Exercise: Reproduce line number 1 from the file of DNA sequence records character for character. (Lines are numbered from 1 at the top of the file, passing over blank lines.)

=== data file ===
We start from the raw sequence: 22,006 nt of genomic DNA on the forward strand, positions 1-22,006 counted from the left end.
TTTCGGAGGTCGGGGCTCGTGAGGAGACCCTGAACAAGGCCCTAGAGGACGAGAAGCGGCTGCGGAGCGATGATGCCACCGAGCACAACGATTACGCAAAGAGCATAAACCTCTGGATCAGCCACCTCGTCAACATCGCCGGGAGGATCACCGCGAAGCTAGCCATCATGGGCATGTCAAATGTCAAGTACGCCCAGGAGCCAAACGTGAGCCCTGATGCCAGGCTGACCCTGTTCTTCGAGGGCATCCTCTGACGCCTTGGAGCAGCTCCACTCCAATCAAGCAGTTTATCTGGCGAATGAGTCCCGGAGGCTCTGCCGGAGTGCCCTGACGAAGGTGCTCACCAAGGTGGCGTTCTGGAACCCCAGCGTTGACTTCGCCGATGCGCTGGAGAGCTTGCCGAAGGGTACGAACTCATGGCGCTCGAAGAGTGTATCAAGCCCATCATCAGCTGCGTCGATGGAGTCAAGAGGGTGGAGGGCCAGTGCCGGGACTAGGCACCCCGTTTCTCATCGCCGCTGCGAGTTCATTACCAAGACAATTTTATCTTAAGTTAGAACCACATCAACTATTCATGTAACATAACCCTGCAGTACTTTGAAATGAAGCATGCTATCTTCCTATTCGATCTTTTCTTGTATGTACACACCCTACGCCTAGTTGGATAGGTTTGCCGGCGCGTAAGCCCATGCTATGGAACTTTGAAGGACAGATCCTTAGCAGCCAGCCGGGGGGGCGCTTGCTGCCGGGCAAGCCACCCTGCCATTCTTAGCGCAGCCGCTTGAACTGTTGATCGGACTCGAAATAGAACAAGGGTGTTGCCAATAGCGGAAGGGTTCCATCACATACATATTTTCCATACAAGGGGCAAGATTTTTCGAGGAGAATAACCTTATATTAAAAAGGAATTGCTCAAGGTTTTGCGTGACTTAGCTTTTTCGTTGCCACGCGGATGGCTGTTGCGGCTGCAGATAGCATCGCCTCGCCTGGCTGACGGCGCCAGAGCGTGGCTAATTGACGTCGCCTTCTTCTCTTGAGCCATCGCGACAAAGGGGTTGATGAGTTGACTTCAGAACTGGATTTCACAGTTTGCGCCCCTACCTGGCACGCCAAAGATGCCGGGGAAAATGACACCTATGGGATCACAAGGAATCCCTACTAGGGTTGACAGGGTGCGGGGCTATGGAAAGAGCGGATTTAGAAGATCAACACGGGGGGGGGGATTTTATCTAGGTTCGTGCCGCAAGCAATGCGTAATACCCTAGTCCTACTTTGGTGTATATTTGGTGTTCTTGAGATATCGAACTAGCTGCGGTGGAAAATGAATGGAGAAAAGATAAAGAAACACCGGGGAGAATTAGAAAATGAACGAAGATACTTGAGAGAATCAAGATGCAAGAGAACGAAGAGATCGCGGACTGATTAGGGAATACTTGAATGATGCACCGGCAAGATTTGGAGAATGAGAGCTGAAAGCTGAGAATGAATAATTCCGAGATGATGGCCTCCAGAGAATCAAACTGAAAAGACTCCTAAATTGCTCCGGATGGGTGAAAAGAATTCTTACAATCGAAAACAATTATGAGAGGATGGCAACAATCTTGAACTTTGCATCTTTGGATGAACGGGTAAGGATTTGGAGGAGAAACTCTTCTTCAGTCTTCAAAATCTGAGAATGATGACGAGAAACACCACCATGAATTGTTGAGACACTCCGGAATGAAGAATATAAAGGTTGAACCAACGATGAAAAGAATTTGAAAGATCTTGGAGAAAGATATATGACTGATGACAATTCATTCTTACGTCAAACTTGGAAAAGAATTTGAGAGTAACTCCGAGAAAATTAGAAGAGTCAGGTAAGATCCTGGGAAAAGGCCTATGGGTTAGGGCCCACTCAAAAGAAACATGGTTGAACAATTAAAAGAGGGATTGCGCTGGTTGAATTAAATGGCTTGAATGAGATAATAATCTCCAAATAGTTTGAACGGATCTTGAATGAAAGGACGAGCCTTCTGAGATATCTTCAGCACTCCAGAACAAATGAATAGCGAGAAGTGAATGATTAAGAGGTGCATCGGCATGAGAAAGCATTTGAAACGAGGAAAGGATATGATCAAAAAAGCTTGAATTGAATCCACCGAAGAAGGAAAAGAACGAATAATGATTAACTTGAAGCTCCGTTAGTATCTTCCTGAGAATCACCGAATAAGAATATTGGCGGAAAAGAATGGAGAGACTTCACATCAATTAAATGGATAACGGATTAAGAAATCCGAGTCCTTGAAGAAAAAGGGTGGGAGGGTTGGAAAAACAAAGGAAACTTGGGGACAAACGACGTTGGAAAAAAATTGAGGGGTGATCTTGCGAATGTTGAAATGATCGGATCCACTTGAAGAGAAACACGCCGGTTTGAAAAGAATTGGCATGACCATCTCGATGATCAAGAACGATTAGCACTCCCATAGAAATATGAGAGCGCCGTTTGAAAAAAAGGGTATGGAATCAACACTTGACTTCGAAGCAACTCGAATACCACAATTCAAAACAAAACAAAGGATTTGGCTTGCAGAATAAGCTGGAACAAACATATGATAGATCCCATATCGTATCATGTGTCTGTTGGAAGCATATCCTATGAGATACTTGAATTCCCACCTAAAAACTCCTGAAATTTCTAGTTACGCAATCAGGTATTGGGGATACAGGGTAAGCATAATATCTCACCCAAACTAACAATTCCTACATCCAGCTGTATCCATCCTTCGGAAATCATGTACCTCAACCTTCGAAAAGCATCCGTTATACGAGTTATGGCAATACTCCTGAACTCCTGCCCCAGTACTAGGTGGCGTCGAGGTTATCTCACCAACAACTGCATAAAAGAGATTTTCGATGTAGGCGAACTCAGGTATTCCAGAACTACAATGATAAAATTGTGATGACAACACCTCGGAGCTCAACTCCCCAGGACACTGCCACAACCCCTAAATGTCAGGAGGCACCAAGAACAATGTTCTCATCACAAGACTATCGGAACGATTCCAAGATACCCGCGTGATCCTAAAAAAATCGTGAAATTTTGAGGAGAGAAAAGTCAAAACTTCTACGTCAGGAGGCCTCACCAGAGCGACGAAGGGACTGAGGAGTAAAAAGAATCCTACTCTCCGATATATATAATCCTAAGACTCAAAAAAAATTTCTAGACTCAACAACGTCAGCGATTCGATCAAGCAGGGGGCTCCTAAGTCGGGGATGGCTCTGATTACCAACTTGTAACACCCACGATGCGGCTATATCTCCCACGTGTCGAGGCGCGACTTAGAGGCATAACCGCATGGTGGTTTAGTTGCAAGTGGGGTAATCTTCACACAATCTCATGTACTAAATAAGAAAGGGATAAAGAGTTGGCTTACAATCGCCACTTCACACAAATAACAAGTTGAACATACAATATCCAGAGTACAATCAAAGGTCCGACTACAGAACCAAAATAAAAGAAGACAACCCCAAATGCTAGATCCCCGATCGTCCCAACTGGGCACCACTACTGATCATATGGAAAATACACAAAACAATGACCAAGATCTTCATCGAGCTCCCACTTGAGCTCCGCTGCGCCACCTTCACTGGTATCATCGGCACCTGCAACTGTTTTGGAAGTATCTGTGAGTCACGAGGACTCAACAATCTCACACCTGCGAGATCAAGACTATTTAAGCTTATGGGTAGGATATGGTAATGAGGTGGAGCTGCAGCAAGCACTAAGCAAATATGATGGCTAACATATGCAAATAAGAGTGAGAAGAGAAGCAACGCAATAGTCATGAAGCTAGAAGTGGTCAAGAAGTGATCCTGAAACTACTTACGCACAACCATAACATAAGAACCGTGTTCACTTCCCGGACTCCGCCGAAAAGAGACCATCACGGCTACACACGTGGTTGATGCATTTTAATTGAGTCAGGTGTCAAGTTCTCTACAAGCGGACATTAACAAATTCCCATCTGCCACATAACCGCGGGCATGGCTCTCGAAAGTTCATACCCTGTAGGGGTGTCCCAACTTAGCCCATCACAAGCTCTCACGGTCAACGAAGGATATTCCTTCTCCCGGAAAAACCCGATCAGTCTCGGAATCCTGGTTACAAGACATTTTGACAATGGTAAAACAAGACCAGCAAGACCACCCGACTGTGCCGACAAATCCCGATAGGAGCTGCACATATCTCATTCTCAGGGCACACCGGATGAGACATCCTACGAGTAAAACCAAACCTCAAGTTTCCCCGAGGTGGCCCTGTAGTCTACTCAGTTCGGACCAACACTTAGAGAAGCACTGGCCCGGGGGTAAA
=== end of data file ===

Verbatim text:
We start from the raw sequence: 22,006 nt of genomic DNA on the forward strand, positions 1-22,006 counted from the left end.